The high morbidity and mortality associated with rotavirus disease in Kenya underscores the need for targeted rotavirus vaccine interventions; priority should be particularly given to poorer provinces and quintiles, such as Nyanza, where the burden of rotavirus is highest. Introducing the PRV vaccine into our routine immunization programme will not only greatly influence impact but also ensure cost-effectiveness, our government should therefore act promptly to save the lives of dying Kenyan children. Currently, GAVI has ensured a reduced vaccine price for the next 5 years with an expectation that with time and expiry of patency, the vaccine prices will drop; although the current reduced prices provides an opportunity to make the vaccine available to the majority of Kenyan poor population; sustainable financial mechanism should be sought to ensure the undiscounted price is affordable for Kenya when the vaccine remains cost effective. It is apparent that Kenya faces many challenges; both policy and pragmatic issues in introducing the vaccine into the national immunization program, thus decision makers should be aware of these challenges to ensure each factor is carefully thought, planned and monitored. Continued surveillance will be critical in defining the impact on disease burden after vaccine introduction in Kenya.

REFERENCES

AL AWAIDY, S. A., BAWIKAR, S., AL BUSAIDY, S., BAQIANI, S., AL ABEDANI, I., VARGHESE, R., ABDOAN, H. S., AL ABDOON, H., BHATNAGAR, S., AL HASINI, K. S., MOHAN, P., SHAH, S., ELAMIR, E., KLENA, J., AHMED, S. F., TELEB, N., PARASHAR, U. & PATEL, M. M. 2009. Considerations for introduction of a rotavirus vaccine in Oman: rotavirus disease and economic burden. J Infect Dis, 200 Suppl 1, S248-53.

ATHERLY, D. E., LEWIS, K. D., TATE, J., PARASHAR, U. D. & RHEINGANS, R. D. 2012. Projected health and economic impact of rotavirus vaccination in GAVI-eligible countries: 2011-2030. Vaccine, 30 Suppl 1, A7-14.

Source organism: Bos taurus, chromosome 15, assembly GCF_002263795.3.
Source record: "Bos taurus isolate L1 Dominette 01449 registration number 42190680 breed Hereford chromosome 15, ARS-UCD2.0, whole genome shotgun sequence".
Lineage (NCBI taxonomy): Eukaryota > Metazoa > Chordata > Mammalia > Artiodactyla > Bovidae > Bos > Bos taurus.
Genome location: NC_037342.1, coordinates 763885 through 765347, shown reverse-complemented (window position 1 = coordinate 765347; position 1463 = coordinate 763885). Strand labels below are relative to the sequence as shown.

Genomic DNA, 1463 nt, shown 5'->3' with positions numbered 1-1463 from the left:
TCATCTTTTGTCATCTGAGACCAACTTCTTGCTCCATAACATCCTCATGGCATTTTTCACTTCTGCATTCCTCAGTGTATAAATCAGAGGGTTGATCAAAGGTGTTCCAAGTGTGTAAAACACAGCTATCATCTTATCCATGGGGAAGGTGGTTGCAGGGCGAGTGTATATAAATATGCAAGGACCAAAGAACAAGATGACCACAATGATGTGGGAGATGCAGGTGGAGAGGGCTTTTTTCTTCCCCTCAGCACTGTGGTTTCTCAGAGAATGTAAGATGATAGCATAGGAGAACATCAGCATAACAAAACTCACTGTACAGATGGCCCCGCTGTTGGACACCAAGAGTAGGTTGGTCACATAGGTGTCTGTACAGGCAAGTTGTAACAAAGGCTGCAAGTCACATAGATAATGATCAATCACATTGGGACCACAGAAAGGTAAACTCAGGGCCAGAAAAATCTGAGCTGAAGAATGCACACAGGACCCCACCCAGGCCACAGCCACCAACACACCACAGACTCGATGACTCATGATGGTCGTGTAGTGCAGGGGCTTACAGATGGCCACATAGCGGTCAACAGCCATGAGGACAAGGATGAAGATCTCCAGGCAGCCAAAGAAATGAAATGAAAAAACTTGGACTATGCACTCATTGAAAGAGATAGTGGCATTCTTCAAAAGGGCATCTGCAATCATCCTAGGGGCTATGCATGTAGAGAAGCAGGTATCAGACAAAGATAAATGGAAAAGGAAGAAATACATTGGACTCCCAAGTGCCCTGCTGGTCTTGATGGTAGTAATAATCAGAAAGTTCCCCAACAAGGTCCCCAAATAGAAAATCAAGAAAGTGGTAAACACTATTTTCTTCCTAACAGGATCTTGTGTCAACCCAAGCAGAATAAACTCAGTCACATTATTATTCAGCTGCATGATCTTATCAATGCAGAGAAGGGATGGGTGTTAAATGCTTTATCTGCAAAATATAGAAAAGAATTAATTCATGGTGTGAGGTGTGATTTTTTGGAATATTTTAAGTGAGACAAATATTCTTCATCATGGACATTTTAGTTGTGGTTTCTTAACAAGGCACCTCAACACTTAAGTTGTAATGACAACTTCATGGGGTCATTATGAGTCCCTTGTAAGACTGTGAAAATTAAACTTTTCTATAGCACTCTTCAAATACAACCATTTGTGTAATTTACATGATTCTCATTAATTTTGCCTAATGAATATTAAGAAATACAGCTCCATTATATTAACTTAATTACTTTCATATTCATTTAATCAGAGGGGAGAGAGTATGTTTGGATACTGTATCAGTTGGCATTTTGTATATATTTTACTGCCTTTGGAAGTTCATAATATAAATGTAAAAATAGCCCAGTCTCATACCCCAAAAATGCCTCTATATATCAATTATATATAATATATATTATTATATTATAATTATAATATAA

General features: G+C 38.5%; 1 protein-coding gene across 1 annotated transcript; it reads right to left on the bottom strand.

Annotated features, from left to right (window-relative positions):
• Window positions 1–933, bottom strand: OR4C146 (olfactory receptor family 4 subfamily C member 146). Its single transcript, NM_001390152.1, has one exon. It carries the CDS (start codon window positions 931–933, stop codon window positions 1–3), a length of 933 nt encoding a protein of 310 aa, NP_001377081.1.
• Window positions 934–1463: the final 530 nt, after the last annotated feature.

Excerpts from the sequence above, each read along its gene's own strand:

BANYAI, K., LASZLO, B., DUQUE, J., STEELE, A. D., NELSON, E. A., GENTSCH, J. R. & PARASHAR, U. D. 2012. Systematic review of regional and temporal trends in global rotavirus strain diversity in the pre rotavirus vaccine era: insights for understanding the impact of rotavirus vaccination programs. Vaccine, 30 Suppl 1, A122-30.

BRAECKMAN, T., VAN HERCK, K., MEYER, N., PIRCON, J. Y., SORIANO-GABARRO, M., HEYLEN, E., ZELLER, M., AZOU, M., CAPIAU, H., DE KOSTER, J., MAERNOUDT, A. S., RAES, M., VERDONCK, L., VERGHOTE, M., VERGISON, A., MATTHIJNSSENS, J., VAN RANST, M. & VAN DAMME, P. 2012. Effectiveness of rotavirus vaccination in prevention of hospital admissions for rotavirus gastroenteritis among young children in Belgium: case-control study. Bmj, 345, e4752-e4752.

BRAINE, T. 2005. Rotavirus vaccine introduction in Mexico sets precedent. Bull World Health Organ, 83, 167.

BREIMAN, R. F., ZAMAN, K., ARMAH, G., SOW, S. O., ANH, D. D., VICTOR, J. C., HILLE, D., CIARLET, M. & NEUZIL, K. M. 2012. Analyses of health outcomes from the 5 sites participating in the Africa and Asia clinical efficacy trials of the oral pentavalent rotavirus vaccine. Vaccine, 30 Suppl 1, A24-9.

BRYSON, M., DUCLOS, P., JOLLY, A. & BRYSON, J. 2010. A systematic review of national immunization policy making processes. Vaccine, 28 Suppl 1, A6-12.

CHERIAN, T., WANG, S. & MANTEL, C. 2012. Rotavirus vaccines in developing countries: the potential impact, implementation challenges, and remaining questions. Vaccine, 30 Suppl 1, A3-6.

DESAI, R., PARASHAR, U. D., LOPMAN, B., DE OLIVEIRA, L. H., CLARK, A. D., SANDERSON, C. F., TATE, J. E., MATUS, C. R., ANDRUS, J. K. & PATEL, M. M. 2012. Potential intussusception risk versus health benefits from rotavirus vaccination in Latin America. Clin Infect Dis, 54, 1397-405.

FEIKIN, D. R., LASERSON, K. F., OJWANDO, J., NYAMBANE, G., SSEMPIJJA, V., AUDI, A., NYAKUNDI, D., OYIEKO, J., DALLAS, M. J., CIARLET, M., NEUZIL, K. M. & BREIMAN, R. F. 2012. Efficacy of pentavalent rotavirus vaccine in a high HIV prevalence population in Kenya. Vaccine, 30 Suppl 1, A52-60.

FORD, A., DUKE, T. & CAMPBELL, H. 2009. Evidence behind the WHO guidelines: Hospital Care for Children: what is the aetiology and treatment of chronic diarrhea in children with HIV? J Trop Pediatr, 55, 349-55.

GATHERU, Z., KOBAYASHI, N., ADACHI, N., CHIBA, S., MULI, J., OGAJA, P., NYANGAO, J., KIPLAGAT, E. & TUKEI, P. M. 1993. Characterization of human rotavirus strains causing gastroenteritis in Kenya. Epidemiol Infect, 110, 419-23.

GLASS, R. I., KILGORE, P. E., HOLMAN, R. C., JIN, S., SMITH, J. C., WOODS, P. A., CLARKE, M. J., HO, M. S. & GENTSCH, J. R. 1996. The epidemiology of rotavirus diarrhea in the United States: surveillance and estimates of disease burden. J Infect Dis, 174 Suppl 1, S5-11.

HAFFEJEE, I. E. 1995. The epidemiology of rotavirus infections: a global perspective. J Pediatr Gastroenterol Nutr, 20, 275-86.

KIULIA, N. M., KAMENWA, R., IRIMU, G., NYANGAO, J. O., GATHERU, Z., NYACHIEO, A., STEELE, A. D. & MWENDA, J. M. 2008. The epidemiology of human rotavirus associated with diarrhea in Kenyan children: a review. J Trop Pediatr, 54, 401-5.